Since the U.S. is one of the richest nations in the world, Americans are expected to live longer. However, longevity is not necessarily proportional to income and the U.S. ranks only 28th in a recent life expectancy survey.
The survey, conducted by the Organization for Economic Cooperation and Develastlopment (OECD), reveals that despite the exorbitant expenses in the U.S. health care system, quality care is less emphasized in comparison with less developed nations. It scores well on cancer-treatment but insufficient in primary care for other ailments.
Regardless of infrequent doctor visits and shorter hospital admissions, the average cost of an American on health care is $7,900 per year, that's two-and-a-half times more than any OECD country.
It even spends twice as much as France, which has a good healthcare service system. Switzerland, which is on par with the U.S in terms of income and private insurance, spends 62 percent less on treatment.
The OECD ranks U.S. at 28th with a life expectancy of 78.2 years, well below the average of 79.5 years among member nations. Even Chile and Greece surge ahead with higher rankings.
Studies show that the U.S. is gaining an average of only 8.3 years compared to the 11.2-year OECD average in the half century. Owing to many dangers posed by accidents, violence and environment hazards, premature mortality statistics rank the country fourth from the bottom.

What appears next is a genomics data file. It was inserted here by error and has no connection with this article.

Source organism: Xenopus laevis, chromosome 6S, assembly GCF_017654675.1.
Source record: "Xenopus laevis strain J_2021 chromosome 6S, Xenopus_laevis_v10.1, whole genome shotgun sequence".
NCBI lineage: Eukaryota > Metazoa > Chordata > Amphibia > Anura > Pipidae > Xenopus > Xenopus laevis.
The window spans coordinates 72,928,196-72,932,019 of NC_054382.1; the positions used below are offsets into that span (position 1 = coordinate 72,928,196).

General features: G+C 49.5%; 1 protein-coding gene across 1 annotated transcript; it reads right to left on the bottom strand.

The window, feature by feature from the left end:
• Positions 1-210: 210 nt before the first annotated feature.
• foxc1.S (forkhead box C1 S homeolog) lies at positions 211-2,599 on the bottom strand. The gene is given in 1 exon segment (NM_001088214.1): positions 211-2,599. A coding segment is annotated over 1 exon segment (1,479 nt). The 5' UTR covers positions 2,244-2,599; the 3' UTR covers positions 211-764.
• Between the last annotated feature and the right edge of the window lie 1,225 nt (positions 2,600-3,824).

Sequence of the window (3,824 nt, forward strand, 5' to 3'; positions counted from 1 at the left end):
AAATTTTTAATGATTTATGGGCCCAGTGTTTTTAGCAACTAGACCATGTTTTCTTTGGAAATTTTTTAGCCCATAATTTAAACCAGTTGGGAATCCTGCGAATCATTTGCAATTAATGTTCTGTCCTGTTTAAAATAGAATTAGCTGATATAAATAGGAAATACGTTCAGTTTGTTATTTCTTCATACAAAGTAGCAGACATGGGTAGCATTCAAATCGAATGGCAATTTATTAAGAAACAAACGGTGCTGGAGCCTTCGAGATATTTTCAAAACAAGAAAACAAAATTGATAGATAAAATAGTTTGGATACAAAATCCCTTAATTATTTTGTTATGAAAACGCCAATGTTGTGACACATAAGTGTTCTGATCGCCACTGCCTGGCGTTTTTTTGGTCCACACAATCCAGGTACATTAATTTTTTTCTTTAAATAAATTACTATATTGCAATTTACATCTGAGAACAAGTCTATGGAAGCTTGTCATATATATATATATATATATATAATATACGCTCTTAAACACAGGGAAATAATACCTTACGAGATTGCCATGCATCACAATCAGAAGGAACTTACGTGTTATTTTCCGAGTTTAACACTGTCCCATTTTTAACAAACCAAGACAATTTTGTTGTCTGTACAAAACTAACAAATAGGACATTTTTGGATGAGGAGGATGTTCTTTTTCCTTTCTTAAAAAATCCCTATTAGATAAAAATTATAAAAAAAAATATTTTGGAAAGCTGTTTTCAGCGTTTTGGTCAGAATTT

The country with the highest life expectancy is Japan.
So what explains the poor performance?
Higher standards of living don't always translate to better health. The U.S. faces a shortage of family doctors and a high intervention rate. Prolonged treatments and expensive diagnostics are provided which prove unnecessary. Delivery procedures, mainly cesarean, are performed at nearly twice the rates as in Germany.
OECD has reported particularly high rates for ambulatory care, pharmaceuticals, and Public Health and Administration.
Mark Pearson, head of the OECD health division, attributes the higher prices to lack of an effective government mechanism that acts to keep prices down.
That's simply not there in the U.S. system. So it's a structural defect, he said.
In 2010, healthcare reforms were introduced for cost control, medical coverage, income equality and incentives among medical professionals. The bill still faces constitutional challenges with repeals from Republican presidential candidates.